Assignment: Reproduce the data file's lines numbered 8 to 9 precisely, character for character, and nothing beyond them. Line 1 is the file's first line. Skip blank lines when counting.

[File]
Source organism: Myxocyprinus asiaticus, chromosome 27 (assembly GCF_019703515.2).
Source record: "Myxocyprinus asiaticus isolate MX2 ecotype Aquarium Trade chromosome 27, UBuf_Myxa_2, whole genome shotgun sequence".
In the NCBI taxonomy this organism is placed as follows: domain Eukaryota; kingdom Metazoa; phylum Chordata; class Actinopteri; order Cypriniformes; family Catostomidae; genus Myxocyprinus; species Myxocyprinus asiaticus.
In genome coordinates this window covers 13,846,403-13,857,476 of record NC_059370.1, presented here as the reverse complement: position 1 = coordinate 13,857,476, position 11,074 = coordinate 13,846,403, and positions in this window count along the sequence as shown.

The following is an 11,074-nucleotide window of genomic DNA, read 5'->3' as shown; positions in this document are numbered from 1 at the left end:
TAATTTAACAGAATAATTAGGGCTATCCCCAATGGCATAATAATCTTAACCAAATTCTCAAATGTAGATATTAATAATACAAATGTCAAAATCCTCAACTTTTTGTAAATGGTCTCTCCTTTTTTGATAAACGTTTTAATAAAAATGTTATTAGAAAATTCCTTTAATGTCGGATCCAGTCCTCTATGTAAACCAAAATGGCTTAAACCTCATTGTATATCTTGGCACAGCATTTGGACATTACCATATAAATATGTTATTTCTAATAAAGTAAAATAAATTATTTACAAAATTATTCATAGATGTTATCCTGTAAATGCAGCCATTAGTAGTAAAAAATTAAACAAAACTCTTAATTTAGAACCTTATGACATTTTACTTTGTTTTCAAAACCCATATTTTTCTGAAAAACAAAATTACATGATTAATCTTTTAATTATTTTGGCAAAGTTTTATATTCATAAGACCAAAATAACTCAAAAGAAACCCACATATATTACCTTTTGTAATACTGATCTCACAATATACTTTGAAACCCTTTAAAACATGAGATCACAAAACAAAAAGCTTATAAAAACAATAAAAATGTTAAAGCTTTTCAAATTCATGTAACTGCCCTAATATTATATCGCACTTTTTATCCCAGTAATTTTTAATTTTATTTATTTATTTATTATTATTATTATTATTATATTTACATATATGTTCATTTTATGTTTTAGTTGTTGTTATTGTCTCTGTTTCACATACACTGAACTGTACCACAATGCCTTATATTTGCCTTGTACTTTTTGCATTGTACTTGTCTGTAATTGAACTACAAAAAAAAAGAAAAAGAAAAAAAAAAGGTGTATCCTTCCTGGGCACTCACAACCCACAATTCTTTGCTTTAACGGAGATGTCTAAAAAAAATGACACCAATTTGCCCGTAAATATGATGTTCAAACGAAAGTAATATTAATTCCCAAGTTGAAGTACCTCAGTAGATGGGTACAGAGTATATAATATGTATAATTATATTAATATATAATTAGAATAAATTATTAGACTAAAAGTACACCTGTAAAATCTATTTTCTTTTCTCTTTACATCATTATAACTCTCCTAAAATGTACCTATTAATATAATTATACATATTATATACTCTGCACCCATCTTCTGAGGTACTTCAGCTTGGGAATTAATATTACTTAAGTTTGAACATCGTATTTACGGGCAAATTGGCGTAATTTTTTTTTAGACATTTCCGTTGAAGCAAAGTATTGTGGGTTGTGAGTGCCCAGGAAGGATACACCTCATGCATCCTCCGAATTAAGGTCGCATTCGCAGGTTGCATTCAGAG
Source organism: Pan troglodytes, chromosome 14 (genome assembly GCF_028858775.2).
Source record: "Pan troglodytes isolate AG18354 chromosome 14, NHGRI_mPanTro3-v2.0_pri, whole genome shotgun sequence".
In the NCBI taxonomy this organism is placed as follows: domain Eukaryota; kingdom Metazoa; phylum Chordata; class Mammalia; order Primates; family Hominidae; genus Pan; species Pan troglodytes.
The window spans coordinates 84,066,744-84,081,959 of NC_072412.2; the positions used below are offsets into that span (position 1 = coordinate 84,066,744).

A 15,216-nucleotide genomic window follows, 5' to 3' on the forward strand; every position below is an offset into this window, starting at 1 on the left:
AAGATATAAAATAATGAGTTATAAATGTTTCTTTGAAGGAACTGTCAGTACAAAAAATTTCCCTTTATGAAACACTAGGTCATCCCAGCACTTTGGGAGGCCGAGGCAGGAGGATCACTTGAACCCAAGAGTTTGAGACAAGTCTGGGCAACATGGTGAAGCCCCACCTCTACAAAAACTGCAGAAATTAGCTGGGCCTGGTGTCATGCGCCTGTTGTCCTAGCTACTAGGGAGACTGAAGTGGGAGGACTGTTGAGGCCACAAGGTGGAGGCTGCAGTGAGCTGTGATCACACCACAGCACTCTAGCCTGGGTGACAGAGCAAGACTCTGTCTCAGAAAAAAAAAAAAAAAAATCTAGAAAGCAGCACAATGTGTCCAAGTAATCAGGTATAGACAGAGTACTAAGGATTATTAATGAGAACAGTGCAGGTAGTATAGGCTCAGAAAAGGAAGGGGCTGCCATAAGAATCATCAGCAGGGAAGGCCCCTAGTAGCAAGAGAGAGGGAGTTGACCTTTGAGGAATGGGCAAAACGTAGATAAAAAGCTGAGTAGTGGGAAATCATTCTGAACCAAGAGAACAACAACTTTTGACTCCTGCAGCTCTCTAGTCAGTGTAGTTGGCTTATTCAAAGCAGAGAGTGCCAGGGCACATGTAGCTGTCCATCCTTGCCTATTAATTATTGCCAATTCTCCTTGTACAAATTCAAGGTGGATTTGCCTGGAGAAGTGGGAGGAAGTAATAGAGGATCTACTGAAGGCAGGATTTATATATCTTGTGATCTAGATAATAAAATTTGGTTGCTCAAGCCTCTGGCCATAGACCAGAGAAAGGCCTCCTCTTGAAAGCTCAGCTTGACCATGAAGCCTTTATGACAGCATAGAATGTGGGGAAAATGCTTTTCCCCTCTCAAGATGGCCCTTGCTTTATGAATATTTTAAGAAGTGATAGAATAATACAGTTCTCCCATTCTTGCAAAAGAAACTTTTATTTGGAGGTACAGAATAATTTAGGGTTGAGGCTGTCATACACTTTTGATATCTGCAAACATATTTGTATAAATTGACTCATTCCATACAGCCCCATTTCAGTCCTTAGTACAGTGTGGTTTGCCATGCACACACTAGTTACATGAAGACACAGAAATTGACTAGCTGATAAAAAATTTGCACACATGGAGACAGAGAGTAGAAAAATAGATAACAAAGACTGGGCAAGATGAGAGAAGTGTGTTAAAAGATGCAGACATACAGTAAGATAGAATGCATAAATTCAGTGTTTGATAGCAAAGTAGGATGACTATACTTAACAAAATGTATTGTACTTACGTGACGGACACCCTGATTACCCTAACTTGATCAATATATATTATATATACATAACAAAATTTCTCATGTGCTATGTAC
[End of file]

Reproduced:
Source record: "Pan troglodytes isolate AG18354 chromosome 14, NHGRI_mPanTro3-v2.0_pri, whole genome shotgun sequence".
In the NCBI taxonomy this organism is placed as follows: domain Eukaryota; kingdom Metazoa; phylum Chordata; class Mammalia; order Primates; family Hominidae; genus Pan; species Pan troglodytes.